Shaping a business

Local entrepreneur finds success in art, science and building things

The team at Secular Geometry (from left): Jordan Layman, Carly Santa and Nathan Bates.

The team at Secular Geometry (from left): Jordan Layman, Carly Santa and Nathan Bates.

Photo courtesy of Secular Geometry

One of the more distinct features of the ever-evolving, Mediterranean- resort-themed grounds of In Motion Fitness is the corner bell tower that overlooks the outdoor pool area. And recently, observant gym members may have noticed that there’s been a glowing new addition to the belfry.

It isn’t a bell. And it’s not a disco ball, as some have guessed. It is a pentagonal icositetrahedron. Which is to say, it’s a 24-faced geometric sculpture. And it’s a behemoth, 4 feet across, featuring more than 300 programmable LED lights that blink and shift colors, projecting ornate patterns inside and signaling passersby through the tower’s windows.

The sculpture, titled “Unexpected Answers,” was designed by Chico artist/Web developer Jordan Layman (in collaboration with Nashville artist Adelord Laremee) and built by Layman’s company, Secular Geometry. A co-founder of the local Idea Fabrication Labs maker space, Layman started Secular Geometry nearly three years ago to work on his coding skills—specifically LED systems—and the application of those skills in his designs has grown into a bustling lantern sculpture business.

“My take on it was, I really just wanted to program something,” he said. “In the whole process, I got completely swept away from that.”

Layman has since brought on two builders, Carly Santa and Nathan Bates, to help keep up with projects, including a recent work commissioned for the Sonic Bloom music/arts festival near Denver.

The In Motion project was commissioned by the gym’s owner, Carl Sommer, and is based on a smaller model the trio had built previously, which at the time was the biggest project they had worked on. The sculpture designed for the bell tower is more than twice as large.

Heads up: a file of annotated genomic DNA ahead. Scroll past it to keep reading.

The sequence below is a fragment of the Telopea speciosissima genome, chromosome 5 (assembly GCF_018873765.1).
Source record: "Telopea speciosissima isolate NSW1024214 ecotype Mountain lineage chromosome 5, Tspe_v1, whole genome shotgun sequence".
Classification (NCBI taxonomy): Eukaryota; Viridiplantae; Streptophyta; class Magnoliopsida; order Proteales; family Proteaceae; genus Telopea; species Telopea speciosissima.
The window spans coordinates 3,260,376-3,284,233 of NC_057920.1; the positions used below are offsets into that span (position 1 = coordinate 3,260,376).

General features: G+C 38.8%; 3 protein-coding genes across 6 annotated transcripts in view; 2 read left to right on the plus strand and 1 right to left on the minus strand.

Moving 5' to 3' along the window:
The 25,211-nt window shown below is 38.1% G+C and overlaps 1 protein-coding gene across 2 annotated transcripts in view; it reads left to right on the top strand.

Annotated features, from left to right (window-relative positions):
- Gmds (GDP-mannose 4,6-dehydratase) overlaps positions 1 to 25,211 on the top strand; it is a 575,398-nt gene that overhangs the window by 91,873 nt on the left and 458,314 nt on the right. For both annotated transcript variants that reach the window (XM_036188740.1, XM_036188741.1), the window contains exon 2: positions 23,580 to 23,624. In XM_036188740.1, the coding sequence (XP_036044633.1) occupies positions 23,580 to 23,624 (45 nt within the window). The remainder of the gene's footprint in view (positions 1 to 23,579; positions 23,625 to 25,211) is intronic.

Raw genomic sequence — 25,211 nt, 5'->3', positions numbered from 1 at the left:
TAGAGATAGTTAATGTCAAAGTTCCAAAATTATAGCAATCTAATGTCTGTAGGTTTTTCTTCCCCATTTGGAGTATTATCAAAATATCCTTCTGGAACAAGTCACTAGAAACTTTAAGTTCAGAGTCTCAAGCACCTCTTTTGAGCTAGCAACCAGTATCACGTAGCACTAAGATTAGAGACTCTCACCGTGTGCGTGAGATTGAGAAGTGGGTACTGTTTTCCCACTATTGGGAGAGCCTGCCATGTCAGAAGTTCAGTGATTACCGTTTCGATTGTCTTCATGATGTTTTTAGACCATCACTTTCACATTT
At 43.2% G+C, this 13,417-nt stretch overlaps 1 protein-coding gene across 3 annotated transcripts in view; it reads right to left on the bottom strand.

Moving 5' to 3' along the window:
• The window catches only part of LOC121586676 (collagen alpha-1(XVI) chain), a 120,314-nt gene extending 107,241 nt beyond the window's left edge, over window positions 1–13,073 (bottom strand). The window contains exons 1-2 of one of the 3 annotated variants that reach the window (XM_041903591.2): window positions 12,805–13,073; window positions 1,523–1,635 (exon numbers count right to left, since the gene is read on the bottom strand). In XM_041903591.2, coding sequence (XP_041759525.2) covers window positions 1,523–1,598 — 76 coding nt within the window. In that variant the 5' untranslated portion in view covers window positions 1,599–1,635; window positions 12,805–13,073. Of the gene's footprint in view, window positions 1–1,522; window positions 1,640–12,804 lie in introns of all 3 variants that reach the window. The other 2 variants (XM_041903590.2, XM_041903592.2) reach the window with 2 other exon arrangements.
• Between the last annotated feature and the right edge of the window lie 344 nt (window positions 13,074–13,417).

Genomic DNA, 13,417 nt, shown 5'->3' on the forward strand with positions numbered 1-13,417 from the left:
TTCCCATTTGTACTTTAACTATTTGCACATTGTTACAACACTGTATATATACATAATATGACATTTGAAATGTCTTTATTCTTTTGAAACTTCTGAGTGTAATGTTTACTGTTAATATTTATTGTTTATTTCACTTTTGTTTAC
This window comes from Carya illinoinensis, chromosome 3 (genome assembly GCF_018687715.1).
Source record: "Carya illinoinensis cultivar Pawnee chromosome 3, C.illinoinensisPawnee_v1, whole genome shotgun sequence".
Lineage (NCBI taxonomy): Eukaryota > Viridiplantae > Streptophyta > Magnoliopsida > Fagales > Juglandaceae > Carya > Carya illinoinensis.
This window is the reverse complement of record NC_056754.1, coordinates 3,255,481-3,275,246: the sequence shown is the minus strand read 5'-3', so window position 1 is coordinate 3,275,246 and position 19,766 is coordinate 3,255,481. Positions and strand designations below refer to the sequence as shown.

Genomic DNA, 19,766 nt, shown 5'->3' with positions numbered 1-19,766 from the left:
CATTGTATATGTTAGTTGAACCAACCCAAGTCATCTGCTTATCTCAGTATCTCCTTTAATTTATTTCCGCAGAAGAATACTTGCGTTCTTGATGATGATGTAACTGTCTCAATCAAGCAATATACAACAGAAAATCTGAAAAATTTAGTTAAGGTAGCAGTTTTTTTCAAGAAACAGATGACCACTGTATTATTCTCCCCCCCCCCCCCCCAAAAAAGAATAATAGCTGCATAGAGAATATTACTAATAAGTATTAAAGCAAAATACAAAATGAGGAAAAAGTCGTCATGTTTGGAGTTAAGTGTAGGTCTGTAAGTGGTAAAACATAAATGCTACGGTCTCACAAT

“My least favorite part of the project was when we realized it wouldn’t fit through any of the doors at [In Motion],” Layman said. “We had to take out the largest window and bring it up with a boom lift.”

Layman does the design work, solo or in collaboration with others, while Santa and Bates do the building. The intricate shapes and patterns are pieced together on the computer, then laser-cut into wood that’s painted white and fitted with the programmed LED light systems.

Layman said he gets his ideas for shapes—pentagons, deltoidal hexecontahedrons, rhombic triacontahedrons—from Wikipedia or other online databases. He vigorously denies being obsessed with shapes, however.

“The whole thing is kind of a joke,” he said. “The whole Secular Geometry title is a like a troll on the modern festival-hippie fixation with geometric patterns as some holy grail to understanding the universe. And I’m not going to comment on whether that is a legitimate scientific reality, but it’s the holier-than-thou fixation on it that we are trolling.”

For her part, Santa said she’s learned a lot working for the company.

“I wasn’t really an artist or much of a carpenter before I met Jordan,” she said. “It took me significantly longer to learn how to build them than Nate, with his experience. But it brought me into the lab. … It brought me into the community and showed me I could do more in life than what I had thought I could do.”

And that’s part of the Idea Fab Labs mission, creating a community where skills can be taught and groomed. Layman said Secular Geometry was meant to showcase the lab and act as evidence that its members can create a successful business from things they do there.

“As much as I want to make cool things and play with toys, it’s about going through this culture that we have built,” Layman said. “The maker movement here in town, we want people who have these experiences to feel empowered to make things, build things, program things and communicate about them and work on things together.”